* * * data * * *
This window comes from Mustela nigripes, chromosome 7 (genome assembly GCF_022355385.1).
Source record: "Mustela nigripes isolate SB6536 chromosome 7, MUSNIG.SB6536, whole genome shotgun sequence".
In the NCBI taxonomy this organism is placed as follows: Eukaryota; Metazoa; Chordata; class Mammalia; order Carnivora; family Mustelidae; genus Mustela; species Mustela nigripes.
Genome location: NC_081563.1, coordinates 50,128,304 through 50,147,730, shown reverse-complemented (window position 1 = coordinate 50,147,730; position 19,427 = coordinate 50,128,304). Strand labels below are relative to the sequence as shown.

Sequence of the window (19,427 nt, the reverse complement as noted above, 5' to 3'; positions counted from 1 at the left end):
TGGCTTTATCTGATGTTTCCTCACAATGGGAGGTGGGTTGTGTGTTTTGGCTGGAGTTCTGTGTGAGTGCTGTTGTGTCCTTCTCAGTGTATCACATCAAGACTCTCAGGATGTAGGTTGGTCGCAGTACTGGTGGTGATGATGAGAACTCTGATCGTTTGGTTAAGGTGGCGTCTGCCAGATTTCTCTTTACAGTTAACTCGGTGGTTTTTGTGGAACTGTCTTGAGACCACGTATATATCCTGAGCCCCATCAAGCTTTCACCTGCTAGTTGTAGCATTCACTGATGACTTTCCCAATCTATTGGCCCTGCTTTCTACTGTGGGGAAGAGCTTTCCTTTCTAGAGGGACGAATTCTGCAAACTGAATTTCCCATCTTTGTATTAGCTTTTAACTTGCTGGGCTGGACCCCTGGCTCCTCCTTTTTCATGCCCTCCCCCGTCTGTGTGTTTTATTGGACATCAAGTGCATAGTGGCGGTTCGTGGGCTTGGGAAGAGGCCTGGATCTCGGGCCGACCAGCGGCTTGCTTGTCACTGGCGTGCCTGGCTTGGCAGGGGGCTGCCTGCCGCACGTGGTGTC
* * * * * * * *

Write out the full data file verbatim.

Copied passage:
This window comes from Mustela nigripes, chromosome 7 (genome assembly GCF_022355385.1).
Source record: "Mustela nigripes isolate SB6536 chromosome 7, MUSNIG.SB6536, whole genome shotgun sequence".
In the NCBI taxonomy this organism is placed as follows: Eukaryota; Metazoa; Chordata; class Mammalia; order Carnivora; family Mustelidae; genus Mustela; species Mustela nigripes.
Genome location: NC_081563.1, coordinates 50,128,304 through 50,147,730, shown reverse-complemented (window position 1 = coordinate 50,147,730; position 19,427 = coordinate 50,128,304). Strand labels below are relative to the sequence as shown.

Sequence of the window (19,427 nt, the reverse complement as noted above, 5' to 3'; positions counted from 1 at the left end):
TGGCTTTATCTGATGTTTCCTCACAATGGGAGGTGGGTTGTGTGTTTTGGCTGGAGTTCTGTGTGAGTGCTGTTGTGTCCTTCTCAGTGTATCACATCAAGACTCTCAGGATGTAGGTTGGTCGCAGTACTGGTGGTGATGATGAGAACTCTGATCGTTTGGTTAAGGTGGCGTCTGCCAGATTTCTCTTTACAGTTAACTCGGTGGTTTTTGTGGAACTGTCTTGAGACCACGTATATATCCTGAGCCCCATCAAGCTTTCACCTGCTAGTTGTAGCATTCACTGATGACTTTCCCAATCTATTGGCCCTGCTTTCTACTGTGGGGAAGAGCTTTCCTTTCTAGAGGGACGAATTCTGCAAACTGAATTTCCCATCTTTGTATTAGCTTTTAACTTGCTGGGCTGGACCCCTGGCTCCTCCTTTTTCATGCCCTCCCCCGTCTGTGTGTTTTATTGGACATCAAGTGCATAGTGGCGGTTCGTGGGCTTGGGAAGAGGCCTGGATCTCGGGCCGACCAGCGGCTTGCTTGTCACTGGCGTGCCTGGCTTGGCAGGGGGCTGCCTGCCGCACGTGGTGTC